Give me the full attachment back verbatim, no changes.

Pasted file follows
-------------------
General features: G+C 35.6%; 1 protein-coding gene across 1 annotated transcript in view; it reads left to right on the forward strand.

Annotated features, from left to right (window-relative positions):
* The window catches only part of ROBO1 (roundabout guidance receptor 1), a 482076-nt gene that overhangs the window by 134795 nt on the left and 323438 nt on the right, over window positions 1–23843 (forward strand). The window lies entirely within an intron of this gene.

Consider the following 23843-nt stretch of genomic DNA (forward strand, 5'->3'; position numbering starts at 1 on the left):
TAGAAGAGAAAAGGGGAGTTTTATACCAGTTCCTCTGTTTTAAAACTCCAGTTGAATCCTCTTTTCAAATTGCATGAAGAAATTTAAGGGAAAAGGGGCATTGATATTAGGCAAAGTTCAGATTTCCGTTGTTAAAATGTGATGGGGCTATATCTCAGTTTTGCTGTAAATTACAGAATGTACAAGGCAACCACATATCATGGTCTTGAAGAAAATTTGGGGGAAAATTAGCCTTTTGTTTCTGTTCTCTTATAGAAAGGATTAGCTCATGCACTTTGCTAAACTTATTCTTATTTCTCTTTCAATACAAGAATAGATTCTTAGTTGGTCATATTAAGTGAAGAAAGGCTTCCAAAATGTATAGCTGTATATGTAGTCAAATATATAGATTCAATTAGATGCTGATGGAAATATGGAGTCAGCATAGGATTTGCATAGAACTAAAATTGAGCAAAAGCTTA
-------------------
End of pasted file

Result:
General features: G+C 35.6%; 1 protein-coding gene across 1 annotated transcript in view; it reads left to right on the forward strand.

Annotated features, from left to right (window-relative positions):
* The window catches only part of ROBO1 (roundabout guidance receptor 1), a 482076-nt gene that overhangs the window by 134795 nt on the left and 323438 nt on the right, over window positions 1–23843 (forward strand). The window lies entirely within an intron of this gene.

Consider the following 23843-nt stretch of genomic DNA (forward strand, 5'->3'; position numbering starts at 1 on the left):
TAGAAGAGAAAAGGGGAGTTTTATACCAGTTCCTCTGTTTTAAAACTCCAGTTGAATCCTCTTTTCAAATTGCATGAAGAAATTTAAGGGAAAAGGGGCATTGATATTAGGCAAAGTTCAGATTTCCGTTGTTAAAATGTGATGGGGCTATATCTCAGTTTTGCTGTAAATTACAGAATGTACAAGGCAACCACATATCATGGTCTTGAAGAAAATTTGGGGGAAAATTAGCCTTTTGTTTCTGTTCTCTTATAGAAAGGATTAGCTCATGCACTTTGCTAAACTTATTCTTATTTCTCTTTCAATACAAGAATAGATTCTTAGTTGGTCATATTAAGTGAAGAAAGGCTTCCAAAATGTATAGCTGTATATGTAGTCAAATATATAGATTCAATTAGATGCTGATGGAAATATGGAGTCAGCATAGGATTTGCATAGAACTAAAATTGAGCAAAAGCTTA